In this blog, I have written about the differences that are often seen between boys and girls (and men and women) with ADHD. To recap, girls and women tend to present with more inattentive and executive functioning symptoms that may not be immediately apparent to those around them, often leading to underdiagnosing. Boys and men, however, tend to have more outwardly obvious symptoms, including hyperactivity and impulsivity. There also tends to be a stereotype about ADHD that brings to mind a disruptive or overly active young boy in the classroom, and therefore, boys are more readily recommended for evaluation or diagnosed.
A new meta-analysis (analyzing multiple pieces of research to draw generalized conclusions) has confirmed these previously held findings. By using studies of children with ADHD (aged 3-17), several gender differences were found, particularly related to hyperactivity. Overall, as expected, boys with ADHD were found to have more hyperactivity than girls with ADHD and had a harder time controlling movements (i.e., staying in their seat, sitting still, not fidgeting). Boys also had greater difficulties with cognitive flexibility, meaning they tend to get stuck in one way of doing or seeing things and have difficulty coming up with or executing new problem-solving approaches. This also includes being able to think about multiple pieces of information simultaneously.
Girls and boys with ADHD both showed equal difficulties with inattention, though teachers were more likely to rate boys as having greater inattention. Girls with ADHD were found to have better motor response inhibition, meaning they were more able to contain their movements when required. This is not to say that girls with ADHD do not show any impulsive or hyperactive behaviors, but rather that they seem better able to rein in their impulses than boys with ADHD. Additionally, girls with ADHD may manifest different impulsive behaviors, such as blurting out in class or talking with their peers, that does not seem as disruptive to teachers as getting out of one’s seat or being very noisy. Indeed, teachers tended to most notice boys’ behaviors when they were disruptive or oppositional, which is significantly less common for girls.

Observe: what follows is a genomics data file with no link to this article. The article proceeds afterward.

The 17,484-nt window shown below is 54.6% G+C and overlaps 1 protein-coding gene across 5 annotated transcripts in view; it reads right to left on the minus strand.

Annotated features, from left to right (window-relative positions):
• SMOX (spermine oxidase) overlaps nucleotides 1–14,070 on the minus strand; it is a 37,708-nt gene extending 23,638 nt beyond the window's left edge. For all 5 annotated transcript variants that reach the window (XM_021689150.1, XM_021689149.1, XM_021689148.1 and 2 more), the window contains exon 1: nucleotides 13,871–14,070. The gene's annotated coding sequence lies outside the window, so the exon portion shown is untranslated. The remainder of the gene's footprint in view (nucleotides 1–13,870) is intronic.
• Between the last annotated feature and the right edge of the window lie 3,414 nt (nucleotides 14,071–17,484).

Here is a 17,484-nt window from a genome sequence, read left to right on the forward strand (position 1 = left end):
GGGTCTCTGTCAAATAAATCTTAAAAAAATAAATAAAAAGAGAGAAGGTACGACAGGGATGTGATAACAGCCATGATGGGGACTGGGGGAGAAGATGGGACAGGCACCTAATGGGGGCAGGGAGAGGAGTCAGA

Overall, girls continue to be diagnosed with ADHD at a lower rate than boys. In part, this is due to the findings presented above, particularly with regard to teacher observations that are often key in diagnosing. Additionally, the researchers of this current study noted that ADHD is most often studied in boys and that many of the criteria used in diagnosing is based on behaviors that are most often seen with boys. The subtlety of girls’ ADHD symptoms can make it less likely they are identified for evaluation, meaning increased awareness of and attention to possible symptoms is warranted.